„China Reverse“ is a look behind the curtain, at living conditions, memories of the old home, choir performances in dirndls – traditional Austrian dresses, the pressure to succeed and a certain restlessness between the cultures.
(Dolomitenstadt-Magazine, Daniela Ingruber, August 2013)
“It isn‘t easy here for people from China,“ a hairdresser agrees with a client who is complaining that his hair is turning white much faster in Austria than it did in China. Sometimes a family was spread across multiple different European countries in the first years. This group of migrants finds work mainly in the food industry, which means: no day off and the own child sits at the first table in the Chinese restaurant, as one Viennese Chinese woman remembers. “Life is over so quickly. In Austria one looks, life has meaning. We work, but we also have to live,“ she says today. When a Chinese man offers his opinion to a colleague about the Schönbrunn Palace, that even the most artistic buildings in Europe can‘t be compared to the Forbidden City, then, as an Austrian, you are not insulted, but relieved. Centuries of cultural history in China are not forgotten that easily.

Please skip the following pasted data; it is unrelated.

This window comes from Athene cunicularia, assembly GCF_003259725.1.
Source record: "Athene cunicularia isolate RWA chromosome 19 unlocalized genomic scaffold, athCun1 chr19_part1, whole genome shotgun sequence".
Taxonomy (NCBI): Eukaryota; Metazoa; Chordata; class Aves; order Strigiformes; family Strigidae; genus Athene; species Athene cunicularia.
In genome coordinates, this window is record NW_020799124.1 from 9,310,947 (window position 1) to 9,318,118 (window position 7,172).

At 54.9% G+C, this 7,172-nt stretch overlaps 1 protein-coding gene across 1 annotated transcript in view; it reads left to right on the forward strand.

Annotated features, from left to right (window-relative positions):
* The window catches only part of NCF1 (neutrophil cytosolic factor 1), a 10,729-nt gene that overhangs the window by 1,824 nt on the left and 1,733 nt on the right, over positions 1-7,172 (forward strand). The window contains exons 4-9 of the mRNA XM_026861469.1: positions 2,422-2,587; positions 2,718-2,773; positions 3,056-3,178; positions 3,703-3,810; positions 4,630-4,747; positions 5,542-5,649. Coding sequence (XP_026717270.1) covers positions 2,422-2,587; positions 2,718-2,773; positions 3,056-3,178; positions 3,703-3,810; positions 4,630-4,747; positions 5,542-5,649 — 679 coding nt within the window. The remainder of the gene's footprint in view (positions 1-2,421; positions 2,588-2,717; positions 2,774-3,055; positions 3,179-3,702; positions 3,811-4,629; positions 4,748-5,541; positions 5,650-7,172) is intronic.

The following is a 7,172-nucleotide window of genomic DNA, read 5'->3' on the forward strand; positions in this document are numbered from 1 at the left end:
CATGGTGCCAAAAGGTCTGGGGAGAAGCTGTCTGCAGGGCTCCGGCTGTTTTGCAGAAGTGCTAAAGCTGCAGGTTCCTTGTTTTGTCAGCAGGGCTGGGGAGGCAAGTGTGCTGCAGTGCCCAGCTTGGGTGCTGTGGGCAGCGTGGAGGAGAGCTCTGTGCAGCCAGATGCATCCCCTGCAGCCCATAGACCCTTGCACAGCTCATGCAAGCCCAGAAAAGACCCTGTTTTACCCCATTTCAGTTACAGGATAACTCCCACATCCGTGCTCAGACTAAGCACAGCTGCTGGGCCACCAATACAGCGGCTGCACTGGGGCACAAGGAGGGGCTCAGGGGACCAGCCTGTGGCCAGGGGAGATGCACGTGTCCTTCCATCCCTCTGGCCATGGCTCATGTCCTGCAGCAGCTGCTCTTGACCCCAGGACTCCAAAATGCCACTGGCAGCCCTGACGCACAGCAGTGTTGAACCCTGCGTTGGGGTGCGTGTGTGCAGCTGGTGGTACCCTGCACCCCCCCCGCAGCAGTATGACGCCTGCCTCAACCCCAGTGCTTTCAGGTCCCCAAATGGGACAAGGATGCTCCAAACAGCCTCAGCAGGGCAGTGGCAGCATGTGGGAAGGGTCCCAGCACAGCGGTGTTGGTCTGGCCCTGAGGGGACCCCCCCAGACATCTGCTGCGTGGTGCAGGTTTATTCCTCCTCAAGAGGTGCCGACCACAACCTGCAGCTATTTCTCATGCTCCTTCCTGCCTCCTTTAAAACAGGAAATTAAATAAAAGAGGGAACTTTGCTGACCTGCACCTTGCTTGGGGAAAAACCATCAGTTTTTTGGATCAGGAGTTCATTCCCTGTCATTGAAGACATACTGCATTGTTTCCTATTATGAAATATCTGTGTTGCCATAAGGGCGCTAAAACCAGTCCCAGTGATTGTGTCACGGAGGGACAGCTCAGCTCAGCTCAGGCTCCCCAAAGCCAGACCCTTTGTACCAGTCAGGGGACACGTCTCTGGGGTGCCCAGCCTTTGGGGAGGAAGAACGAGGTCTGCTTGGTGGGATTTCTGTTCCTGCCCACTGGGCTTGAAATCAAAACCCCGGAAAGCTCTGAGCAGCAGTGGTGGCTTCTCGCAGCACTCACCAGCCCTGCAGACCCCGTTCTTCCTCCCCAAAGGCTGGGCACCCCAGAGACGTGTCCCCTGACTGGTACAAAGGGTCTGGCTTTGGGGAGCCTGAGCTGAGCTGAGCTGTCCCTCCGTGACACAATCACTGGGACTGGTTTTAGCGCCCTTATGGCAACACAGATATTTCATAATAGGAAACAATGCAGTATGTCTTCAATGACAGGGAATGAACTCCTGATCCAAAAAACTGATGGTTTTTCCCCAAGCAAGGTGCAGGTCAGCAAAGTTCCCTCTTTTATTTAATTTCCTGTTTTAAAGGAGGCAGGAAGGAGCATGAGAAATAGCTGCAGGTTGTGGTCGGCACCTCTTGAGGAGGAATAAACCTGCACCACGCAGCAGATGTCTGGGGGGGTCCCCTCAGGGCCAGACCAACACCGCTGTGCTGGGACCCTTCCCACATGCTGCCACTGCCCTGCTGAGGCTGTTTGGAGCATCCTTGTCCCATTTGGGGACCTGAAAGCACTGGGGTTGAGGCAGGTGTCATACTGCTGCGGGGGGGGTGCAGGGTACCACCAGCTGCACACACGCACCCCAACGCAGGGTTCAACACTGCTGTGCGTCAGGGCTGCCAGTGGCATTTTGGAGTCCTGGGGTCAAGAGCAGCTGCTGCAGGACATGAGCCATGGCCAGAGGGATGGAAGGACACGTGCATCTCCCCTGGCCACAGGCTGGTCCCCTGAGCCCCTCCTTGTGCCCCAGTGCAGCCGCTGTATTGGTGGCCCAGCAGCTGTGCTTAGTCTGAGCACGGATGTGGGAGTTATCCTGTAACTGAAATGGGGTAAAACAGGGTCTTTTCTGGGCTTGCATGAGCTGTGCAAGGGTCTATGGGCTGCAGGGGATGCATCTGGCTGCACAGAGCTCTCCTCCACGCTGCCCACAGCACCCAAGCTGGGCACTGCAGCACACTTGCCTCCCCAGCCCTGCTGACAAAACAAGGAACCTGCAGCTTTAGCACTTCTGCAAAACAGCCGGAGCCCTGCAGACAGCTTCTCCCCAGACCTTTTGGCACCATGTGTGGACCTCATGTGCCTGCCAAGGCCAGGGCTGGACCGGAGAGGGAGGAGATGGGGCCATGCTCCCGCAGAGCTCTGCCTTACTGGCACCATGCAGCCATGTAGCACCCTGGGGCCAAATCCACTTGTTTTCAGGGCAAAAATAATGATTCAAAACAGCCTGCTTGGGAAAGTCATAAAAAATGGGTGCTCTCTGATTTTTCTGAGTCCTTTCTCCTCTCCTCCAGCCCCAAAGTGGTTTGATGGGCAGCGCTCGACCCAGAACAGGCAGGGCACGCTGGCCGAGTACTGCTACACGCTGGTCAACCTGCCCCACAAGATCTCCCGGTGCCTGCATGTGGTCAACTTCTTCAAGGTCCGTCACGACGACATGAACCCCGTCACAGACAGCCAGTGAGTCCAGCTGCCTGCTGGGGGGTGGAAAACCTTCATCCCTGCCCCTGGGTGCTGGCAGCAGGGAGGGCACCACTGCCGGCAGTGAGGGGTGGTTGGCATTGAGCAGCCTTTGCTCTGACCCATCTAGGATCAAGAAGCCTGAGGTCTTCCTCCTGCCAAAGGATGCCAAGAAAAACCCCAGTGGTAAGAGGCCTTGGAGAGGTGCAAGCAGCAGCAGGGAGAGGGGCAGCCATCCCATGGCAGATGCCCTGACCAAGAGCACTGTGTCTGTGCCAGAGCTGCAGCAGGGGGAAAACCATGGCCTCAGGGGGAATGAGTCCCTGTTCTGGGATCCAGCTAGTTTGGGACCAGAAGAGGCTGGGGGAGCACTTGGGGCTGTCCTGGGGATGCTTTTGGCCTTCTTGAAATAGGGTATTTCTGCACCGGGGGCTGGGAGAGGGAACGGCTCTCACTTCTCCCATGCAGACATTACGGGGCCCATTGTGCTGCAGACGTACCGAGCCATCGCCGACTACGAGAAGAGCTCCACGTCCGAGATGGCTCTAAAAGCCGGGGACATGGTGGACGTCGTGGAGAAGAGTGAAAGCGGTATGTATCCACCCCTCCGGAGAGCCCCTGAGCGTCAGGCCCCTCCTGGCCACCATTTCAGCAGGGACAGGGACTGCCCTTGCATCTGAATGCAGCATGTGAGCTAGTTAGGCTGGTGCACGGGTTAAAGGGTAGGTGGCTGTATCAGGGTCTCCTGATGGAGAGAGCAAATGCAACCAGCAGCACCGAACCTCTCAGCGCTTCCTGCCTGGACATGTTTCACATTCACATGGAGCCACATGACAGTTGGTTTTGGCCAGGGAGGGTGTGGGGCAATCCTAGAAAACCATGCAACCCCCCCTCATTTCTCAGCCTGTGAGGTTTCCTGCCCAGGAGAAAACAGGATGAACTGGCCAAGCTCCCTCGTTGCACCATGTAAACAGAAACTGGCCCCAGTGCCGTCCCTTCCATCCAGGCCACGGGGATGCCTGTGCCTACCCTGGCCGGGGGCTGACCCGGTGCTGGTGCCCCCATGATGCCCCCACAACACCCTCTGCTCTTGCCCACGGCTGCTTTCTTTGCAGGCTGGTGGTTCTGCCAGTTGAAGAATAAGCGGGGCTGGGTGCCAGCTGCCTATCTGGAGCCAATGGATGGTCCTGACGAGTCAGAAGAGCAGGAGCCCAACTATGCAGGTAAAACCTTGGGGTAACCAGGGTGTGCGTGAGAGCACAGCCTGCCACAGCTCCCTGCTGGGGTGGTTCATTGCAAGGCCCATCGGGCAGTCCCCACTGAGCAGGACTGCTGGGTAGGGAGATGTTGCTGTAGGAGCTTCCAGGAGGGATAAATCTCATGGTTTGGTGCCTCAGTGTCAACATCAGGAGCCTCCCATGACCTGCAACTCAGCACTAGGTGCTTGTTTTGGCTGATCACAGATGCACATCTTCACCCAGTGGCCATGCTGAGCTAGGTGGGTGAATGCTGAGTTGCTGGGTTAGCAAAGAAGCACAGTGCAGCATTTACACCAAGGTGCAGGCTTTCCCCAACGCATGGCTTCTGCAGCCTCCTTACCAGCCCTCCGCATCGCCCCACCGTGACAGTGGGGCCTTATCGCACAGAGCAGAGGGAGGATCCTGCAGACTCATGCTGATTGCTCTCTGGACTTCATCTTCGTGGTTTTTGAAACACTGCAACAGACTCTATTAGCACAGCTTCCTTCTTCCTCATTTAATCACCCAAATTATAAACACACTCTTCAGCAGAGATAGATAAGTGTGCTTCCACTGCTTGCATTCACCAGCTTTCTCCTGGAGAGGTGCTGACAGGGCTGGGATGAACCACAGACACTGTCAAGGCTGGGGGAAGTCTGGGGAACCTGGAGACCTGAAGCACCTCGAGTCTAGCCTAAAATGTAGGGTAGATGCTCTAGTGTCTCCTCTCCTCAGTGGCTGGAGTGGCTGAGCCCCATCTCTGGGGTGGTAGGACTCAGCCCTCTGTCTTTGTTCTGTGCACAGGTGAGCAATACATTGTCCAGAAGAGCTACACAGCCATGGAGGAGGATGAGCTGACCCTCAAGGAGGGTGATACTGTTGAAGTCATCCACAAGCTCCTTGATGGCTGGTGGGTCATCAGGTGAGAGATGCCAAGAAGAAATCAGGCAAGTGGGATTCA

(Radio FM4, “Crossing Europe, bis nach China”, Maria Motter, April 2014)
“Benedikt held almost 100 interviews. The three characters that are portrayed in the movie should represent the experiences of Chinese immigrants in Vienna. Very personal sequences show the mentality of the Chinese men and women who stayed here. They are hardworking, future-oriented, pursue profit and the chance to rise in social status, with flexible business models and the desire for the best education for the next generation. They are modest and can easily adapt and often stay amongst themselves.“
“Benedikt‘s documentary is objective and precise. She offers a very close look into the life of our Chinese fellow-men and women. The approach she has found to the people that are portrayed is admirable.“
(Crossing Europe Filmfestival 2014, “Kino-Brücken nach China”, Timon Mikocki, April 2014)
“Not only does it focus on the shifting labor world but particularly the struggles with low income and the working experience in 21st century Europe with an even greater divide in income groups caused by job shortage, cheap labor and the realities of globalization and the high cost of living in the aftermath of the economic crisis in 2008.”
(Celluloid, Steven Yates, October 2014)